How the DMCC bill will strengthen consumer rights and transform digital markets

5 min read
May 03, 2023

We all rely on the ideal of free and fair markets to ensure that we get the best deal. We also expect that if we are exploited, scammed or taken advantage of by a company’s bad business practices there will be rules and powers that offer us protection. 

The Resolver system has long helped consumers stand up for their rights and hold companies to account via complaint processes and the independent adjudication of regulators. However, in the digital age, there are many new challenges for consumer protection and fair business practices that need to be tackled. 

Last week the Digital Markets, Competition and Consumers Bill (DMCC) was announced by the government. The bill is aimed at protecting consumers, small businesses and promoting growth in the UK economy by ensuring that regulations are able to keep pace with the changes occurring in an age of digital markets. While yet to be approved by parliament, this draft legislation is likely to become a watershed moment for consumer rights in the UK. 

At Resolver, we see the exciting potential of this legislation. The proposed changes are not just to the law, but how it is enforced. It thus stands to provide new avenues and further recourse for consumers challenging bad business practices. 

What will the bill do? 

The DMCC will strengthen the powers of the Competition and Market Authority (CMA) and improve their ability to challenge unfair practices that affect consumers, businesses and the economy as a whole. 

Whether it’s dishonest digital marketing strategies or rip-off products and services, these proposals will give the CMA stronger enforcement powers when a company breaks consumer law. For the very first time they will be able to directly impose fines on businesses who don’t follow regulations. As we see it, this will make them more like an ombudsman – becoming a point of contact and support for consumers pursuing complaints about infringements of their rights.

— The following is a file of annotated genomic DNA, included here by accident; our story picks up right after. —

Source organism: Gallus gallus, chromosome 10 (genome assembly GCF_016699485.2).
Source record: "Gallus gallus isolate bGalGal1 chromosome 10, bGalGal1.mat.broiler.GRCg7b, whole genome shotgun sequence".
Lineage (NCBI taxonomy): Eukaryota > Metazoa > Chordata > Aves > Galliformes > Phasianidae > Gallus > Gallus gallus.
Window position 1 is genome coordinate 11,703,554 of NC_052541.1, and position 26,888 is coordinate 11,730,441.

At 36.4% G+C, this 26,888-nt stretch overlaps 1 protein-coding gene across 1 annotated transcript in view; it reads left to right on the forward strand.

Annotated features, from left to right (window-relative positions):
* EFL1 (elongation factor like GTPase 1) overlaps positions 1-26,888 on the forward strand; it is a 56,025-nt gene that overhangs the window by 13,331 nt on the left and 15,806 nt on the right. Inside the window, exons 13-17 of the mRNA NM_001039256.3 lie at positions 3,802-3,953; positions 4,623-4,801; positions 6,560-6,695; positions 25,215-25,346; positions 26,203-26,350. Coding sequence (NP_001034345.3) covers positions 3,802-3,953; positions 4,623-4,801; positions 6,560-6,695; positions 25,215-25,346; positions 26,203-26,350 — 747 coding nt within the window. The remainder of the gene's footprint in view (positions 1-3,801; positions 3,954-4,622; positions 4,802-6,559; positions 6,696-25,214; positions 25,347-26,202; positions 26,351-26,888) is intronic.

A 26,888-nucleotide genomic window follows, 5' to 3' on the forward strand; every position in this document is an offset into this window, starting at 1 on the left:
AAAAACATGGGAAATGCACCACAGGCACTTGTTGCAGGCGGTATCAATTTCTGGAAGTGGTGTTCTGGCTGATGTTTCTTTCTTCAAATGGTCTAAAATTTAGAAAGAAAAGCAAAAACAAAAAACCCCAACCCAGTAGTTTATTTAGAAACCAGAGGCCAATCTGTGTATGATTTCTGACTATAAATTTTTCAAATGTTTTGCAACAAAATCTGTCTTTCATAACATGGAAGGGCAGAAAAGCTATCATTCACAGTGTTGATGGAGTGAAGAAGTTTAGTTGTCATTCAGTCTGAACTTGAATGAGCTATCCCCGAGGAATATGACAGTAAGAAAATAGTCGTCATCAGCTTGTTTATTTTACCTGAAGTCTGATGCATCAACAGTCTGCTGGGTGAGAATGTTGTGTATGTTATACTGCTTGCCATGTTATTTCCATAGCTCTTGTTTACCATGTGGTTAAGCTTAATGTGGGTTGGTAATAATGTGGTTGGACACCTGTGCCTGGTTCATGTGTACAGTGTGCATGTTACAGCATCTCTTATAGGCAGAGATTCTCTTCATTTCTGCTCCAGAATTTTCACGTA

While there are a number of proposed reforms, there are three main areas of focus: consumer protections, digital markets and competition. 

Consumer protection: more power for the CMA to protect consumers

The CMA exists to protect people from being exploited by unfair business practices. They also seek to protect fair-dealing businesses that may be disadvantaged by companies that break the rules. The kind of unfair practices they must be able to target include those endemic to the digital age, such as fake reviews, subscription traps and pressure-selling.

The new regulations laid out by the DMCC will allow the CMA to decide when a consumer law has been broken. This means that rather than each case having to go through complex and lengthy court processes, bad businesses can be dealt with quickly and people and competing companies can be better protected faster.

This will not simply allow consumers to seek their advice on a complaint. The CMA will actually be able to fine businesses that break the law up to 10% of their global turnover – something which we see as being a very effective deterrent to the bad practices currently proliferating online markets.

Digital markets: digital firms will be held accountable